When Word Stress Has a Domino Effect

Posted: September 5, 2012 in Tribute to ELT Classics

This next post is an activity based on the classic DOMINOES. It aims at giving learners practice of  WORD STRESS on ADJECTIVES. Although the activity can be used with most levels, it targets primarily intermediate-level learners.

Start the activity by writing the following adjectives on the board:


Ask the learners to separate the words into two categories: POSITIVE and NEGATIVE.

In feedback, clarify the meaning of the adjectives by putting them into a context e.g. I’ve bought a new bed. It’s really comfortable.

Then, get the learners to work together and mark the primary stress on each word. I tend to use CAPITAL letters to do this e.g. COMfortable.

Drill the words several times until the learners feel confident about placing the stress on the adjectives.

The Game:

Tell the learners they are going to play a game of domino. Explain the rules of the game to the learners. Tell them that their task is to match words with the same stress.

Organise the learners into groups of 4 to 6 and give them a set of STRESS DOMINO cards (Figure 1).

Figure 1

Tell the learners that they should shuffle the dominoes and share them evenly.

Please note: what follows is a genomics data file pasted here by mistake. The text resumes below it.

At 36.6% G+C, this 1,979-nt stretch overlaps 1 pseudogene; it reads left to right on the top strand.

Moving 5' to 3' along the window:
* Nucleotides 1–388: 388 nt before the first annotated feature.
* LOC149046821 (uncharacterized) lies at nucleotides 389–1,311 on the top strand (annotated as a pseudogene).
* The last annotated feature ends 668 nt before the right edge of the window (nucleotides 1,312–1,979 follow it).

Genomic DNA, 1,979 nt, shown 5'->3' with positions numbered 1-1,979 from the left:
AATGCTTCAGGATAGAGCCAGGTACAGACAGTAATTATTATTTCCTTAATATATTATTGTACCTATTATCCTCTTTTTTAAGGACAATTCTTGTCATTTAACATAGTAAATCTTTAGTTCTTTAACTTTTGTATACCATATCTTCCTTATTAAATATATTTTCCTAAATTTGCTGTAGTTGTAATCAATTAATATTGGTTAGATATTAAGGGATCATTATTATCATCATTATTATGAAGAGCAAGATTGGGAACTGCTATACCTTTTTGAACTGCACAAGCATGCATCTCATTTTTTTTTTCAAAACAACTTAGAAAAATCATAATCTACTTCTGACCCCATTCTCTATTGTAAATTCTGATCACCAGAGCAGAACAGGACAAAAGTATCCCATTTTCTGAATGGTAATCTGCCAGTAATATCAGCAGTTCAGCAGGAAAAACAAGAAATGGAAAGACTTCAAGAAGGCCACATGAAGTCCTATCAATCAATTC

The learners then decide who starts the game.

After that, instruct the learners to  play the game in an anti-clockwise direction.

The first player then places his or her domino card on the desk, pronouncing the word written on the left-hand side of the domino and beating the stress on the right-hand side using their fingers. For example, one learner places the card on the desk containing the word  COMFORTABLE and says ‘COM-for-ta-ble’ and then beats the stress for the stress pattern on the right-hand side of the card with his or her fingers e.g. TA-ta-ta.

The next learners has his or her turn. If he or she has a domino card which matches either side of the domino n terms of stress, he or she  places it on the desk. If the learner does not have a matching card, he or she says ‘Pass’ and another learner has a turn.

The game continues until one learner gets rid of all his or her cards. At this point, get learners to collect the dominoes from the desk, reshuffle them and have another go at the game for further practice.

Here are some possible answers for the domino game:


As a follow-up activity, I like to get the learners to  prepare questions using the adjectives and then mill around asking each other questions. If they have also learnt comparatives and superlatives of adjectives, encourage them to incorporate these into their questions, as per examples below.

  • What’s the most comfortable furniture in your home?
  • Tell me about the most beautiful place you have visited in your life.
  • What’s the most dangerous experience you’ve had in your life?

I hope you and your learners like this activity.

Arizio Sweeting


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